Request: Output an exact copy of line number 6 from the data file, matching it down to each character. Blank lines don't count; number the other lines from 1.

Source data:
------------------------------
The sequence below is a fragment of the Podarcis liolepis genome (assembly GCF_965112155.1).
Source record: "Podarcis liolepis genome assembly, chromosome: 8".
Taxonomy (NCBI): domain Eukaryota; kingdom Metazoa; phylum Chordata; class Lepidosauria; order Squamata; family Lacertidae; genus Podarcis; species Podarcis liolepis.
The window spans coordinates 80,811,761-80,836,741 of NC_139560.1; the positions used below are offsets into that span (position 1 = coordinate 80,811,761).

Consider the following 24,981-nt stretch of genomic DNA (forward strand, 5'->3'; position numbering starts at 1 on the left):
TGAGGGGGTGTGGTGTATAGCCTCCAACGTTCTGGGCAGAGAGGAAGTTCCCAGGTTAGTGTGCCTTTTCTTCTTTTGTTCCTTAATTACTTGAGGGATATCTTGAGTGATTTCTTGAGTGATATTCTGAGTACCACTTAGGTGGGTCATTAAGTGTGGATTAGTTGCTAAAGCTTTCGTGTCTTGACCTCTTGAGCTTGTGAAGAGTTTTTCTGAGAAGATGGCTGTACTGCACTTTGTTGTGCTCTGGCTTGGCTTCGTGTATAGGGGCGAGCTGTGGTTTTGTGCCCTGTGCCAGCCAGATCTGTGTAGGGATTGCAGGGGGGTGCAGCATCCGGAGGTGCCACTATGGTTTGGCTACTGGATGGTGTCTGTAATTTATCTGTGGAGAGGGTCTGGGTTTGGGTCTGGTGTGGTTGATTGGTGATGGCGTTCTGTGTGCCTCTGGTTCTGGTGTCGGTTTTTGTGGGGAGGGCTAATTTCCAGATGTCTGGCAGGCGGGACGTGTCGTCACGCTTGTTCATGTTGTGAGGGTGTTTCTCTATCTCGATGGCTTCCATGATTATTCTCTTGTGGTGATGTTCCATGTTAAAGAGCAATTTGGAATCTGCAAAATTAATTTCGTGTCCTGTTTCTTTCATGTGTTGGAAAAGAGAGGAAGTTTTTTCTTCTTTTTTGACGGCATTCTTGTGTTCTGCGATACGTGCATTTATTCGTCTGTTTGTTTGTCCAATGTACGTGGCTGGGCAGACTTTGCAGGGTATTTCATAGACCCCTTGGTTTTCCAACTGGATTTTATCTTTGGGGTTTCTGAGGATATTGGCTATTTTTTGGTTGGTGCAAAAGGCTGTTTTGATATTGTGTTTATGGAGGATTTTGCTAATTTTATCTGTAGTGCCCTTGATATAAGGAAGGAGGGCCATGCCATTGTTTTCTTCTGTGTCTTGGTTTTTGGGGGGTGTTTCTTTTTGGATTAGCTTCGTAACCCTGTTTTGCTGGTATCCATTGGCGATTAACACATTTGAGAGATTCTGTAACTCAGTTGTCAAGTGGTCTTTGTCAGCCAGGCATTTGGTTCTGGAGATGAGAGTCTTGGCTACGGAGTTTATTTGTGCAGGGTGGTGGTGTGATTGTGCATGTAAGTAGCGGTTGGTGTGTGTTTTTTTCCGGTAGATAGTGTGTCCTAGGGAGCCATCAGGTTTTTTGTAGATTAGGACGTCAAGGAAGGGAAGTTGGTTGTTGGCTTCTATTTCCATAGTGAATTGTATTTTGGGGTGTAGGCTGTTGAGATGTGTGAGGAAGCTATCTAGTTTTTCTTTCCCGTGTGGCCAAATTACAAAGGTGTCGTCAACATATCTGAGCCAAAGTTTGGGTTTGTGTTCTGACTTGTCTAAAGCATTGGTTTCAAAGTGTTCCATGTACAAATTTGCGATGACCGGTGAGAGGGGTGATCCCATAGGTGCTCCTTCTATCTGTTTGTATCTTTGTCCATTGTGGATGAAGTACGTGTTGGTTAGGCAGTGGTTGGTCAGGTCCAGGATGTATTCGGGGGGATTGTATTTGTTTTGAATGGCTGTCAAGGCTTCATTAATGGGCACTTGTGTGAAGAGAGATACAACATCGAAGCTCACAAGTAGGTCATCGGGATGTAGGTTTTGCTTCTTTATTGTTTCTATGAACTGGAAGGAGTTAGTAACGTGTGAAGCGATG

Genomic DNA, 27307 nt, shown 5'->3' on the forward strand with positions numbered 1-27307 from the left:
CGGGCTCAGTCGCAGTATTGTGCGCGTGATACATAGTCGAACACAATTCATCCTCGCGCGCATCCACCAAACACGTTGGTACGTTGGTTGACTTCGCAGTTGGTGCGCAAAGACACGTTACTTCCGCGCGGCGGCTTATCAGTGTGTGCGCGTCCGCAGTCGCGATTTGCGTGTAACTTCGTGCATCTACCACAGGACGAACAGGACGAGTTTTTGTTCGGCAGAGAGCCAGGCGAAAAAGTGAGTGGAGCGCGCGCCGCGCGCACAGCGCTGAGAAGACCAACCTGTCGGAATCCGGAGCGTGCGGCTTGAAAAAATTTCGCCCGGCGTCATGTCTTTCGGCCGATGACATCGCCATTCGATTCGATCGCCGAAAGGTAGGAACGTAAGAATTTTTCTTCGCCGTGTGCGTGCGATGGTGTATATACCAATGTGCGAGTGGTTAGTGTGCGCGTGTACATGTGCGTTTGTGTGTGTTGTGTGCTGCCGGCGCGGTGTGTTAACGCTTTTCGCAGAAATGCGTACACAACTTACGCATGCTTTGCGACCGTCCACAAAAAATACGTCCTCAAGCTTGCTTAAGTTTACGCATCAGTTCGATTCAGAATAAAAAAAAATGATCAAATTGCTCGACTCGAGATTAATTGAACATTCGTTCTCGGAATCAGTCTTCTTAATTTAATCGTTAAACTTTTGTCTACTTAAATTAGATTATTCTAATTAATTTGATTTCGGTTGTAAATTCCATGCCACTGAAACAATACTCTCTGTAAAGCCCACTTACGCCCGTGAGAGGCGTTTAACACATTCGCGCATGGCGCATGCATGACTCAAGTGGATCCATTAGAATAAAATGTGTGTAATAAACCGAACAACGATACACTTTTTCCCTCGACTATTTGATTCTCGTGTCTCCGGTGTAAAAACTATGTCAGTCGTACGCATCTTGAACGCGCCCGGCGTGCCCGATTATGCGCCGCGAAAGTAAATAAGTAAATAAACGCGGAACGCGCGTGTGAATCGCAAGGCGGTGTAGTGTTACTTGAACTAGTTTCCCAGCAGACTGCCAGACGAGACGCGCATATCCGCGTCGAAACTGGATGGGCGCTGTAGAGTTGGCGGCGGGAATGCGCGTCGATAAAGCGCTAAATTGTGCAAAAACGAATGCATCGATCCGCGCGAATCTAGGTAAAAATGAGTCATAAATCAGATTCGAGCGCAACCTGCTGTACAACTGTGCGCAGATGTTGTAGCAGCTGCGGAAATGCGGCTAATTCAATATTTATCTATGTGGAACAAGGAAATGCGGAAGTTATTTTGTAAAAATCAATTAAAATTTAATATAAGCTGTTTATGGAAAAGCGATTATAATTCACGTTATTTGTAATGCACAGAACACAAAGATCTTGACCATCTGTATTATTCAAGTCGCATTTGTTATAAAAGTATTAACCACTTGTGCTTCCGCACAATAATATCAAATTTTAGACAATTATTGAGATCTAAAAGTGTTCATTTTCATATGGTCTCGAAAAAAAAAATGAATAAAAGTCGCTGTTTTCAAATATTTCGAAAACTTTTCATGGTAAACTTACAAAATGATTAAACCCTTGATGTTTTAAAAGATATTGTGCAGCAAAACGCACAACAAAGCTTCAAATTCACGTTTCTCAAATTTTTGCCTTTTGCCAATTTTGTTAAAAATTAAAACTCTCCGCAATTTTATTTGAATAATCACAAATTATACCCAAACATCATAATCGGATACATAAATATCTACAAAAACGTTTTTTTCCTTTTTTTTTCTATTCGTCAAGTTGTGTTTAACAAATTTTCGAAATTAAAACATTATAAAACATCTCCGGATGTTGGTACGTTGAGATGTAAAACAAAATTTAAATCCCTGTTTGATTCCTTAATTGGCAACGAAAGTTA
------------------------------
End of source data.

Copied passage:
TGAGGGGGTGTGGTGTATAGCCTCCAACGTTCTGGGCAGAGAGGAAGTTCCCAGGTTAGTGTGCCTTTTCTTCTTTTGTTCCTTAATTACTTGAGGGATATCTTGAGTGATTTCTTGAGTGATATTCTGAGTACCACTTAGGTGGGTCATTAAGTGTGGATTAGTTGCTAAAGCTTTCGTGTCTTGACCTCTTGAGCTTGTGAAGAGTTTTTCTGAGAAGATGGCTGTACTGCACTTTGTTGTGCTCTGGCTTGGCTTCGTGTATAGGGGCGAGCTGTGGTTTTGTGCCCTGTGCCAGCCAGATCTGTGTAGGGATTGCAGGGGGGTGCAGCATCCGGAGGTGCCACTATGGTTTGGCTACTGGATGGTGTCTGTAATTTATCTGTGGAGAGGGTCTGGGTTTGGGTCTGGTGTGGTTGATTGGTGATGGCGTTCTGTGTGCCTCTGGTTCTGGTGTCGGTTTTTGTGGGGAGGGCTAATTTCCAGATGTCTGGCAGGCGGGACGTGTCGTCACGCTTGTTCATGTTGTGAGGGTGTTTCTCTATCTCGATGGCTTCCATGATTATTCTCTTGTGGTGATGTTCCATGTTAAAGAGCAATTTGGAATCTGCAAAATTAATTTCGTGTCCTGTTTCTTTCATGTGTTGGAAAAGAGAGGAAGTTTTTTCTTCTTTTTTGACGGCATTCTTGTGTTCTGCGATACGTGCATTTATTCGTCTGTTTGTTTGTCCAATGTACGTGGCTGGGCAGACTTTGCAGGGTATTTCATAGACCCCTTGGTTTTCCAACTGGATTTTATCTTTGGGGTTTCTGAGGATATTGGCTATTTTTTGGTTGGTGCAAAAGGCTGTTTTGATATTGTGTTTATGGAGGATTTTGCTAATTTTATCTGTAGTGCCCTTGATATAAGGAAGGAGGGCCATGCCATTGTTTTCTTCTGTGTCTTGGTTTTTGGGGGGTGTTTCTTTTTGGATTAGCTTCGTAACCCTGTTTTGCTGGTATCCATTGGCGATTAACACATTTGAGAGATTCTGTAACTCAGTTGTCAAGTGGTCTTTGTCAGCCAGGCATTTGGTTCTGGAGATGAGAGTCTTGGCTACGGAGTTTATTTGTGCAGGGTGGTGGTGTGATTGTGCATGTAAGTAGCGGTTGGTGTGTGTTTTTTTCCGGTAGATAGTGTGTCCTAGGGAGCCATCAGGTTTTTTGTAGATTAGGACGTCAAGGAAGGGAAGTTGGTTGTTGGCTTCTATTTCCATAGTGAATTGTATTTTGGGGTGTAGGCTGTTGAGATGTGTGAGGAAGCTATCTAGTTTTTCTTTCCCGTGTGGCCAAATTACAAAGGTGTCGTCAACATATCTGAGCCAAAGTTTGGGTTTGTGTTCTGACTTGTCTAAAGCATTGGTTTCAAAGTGTTCCATGTACAAATTTGCGATGACCGGTGAGAGGGGTGATCCCATAGGTGCTCCTTCTATCTGTTTGTATCTTTGTCCATTGTGGATGAAGTACGTGTTGGTTAGGCAGTGGTTGGTCAGGTCCAGGATGTATTCGGGGGGATTGTATTTGTTTTGAATGGCTGTCAAGGCTTCATTAATGGGCACTTGTGTGAAGAGAGATACAACATCGAAGCTCACAAGTAGGTCATCGGGATGTAGGTTTTGCTTCTTTATTGTTTCTATGAACTGGAAGGAGTTAGTAACGTGTGAAGCGATG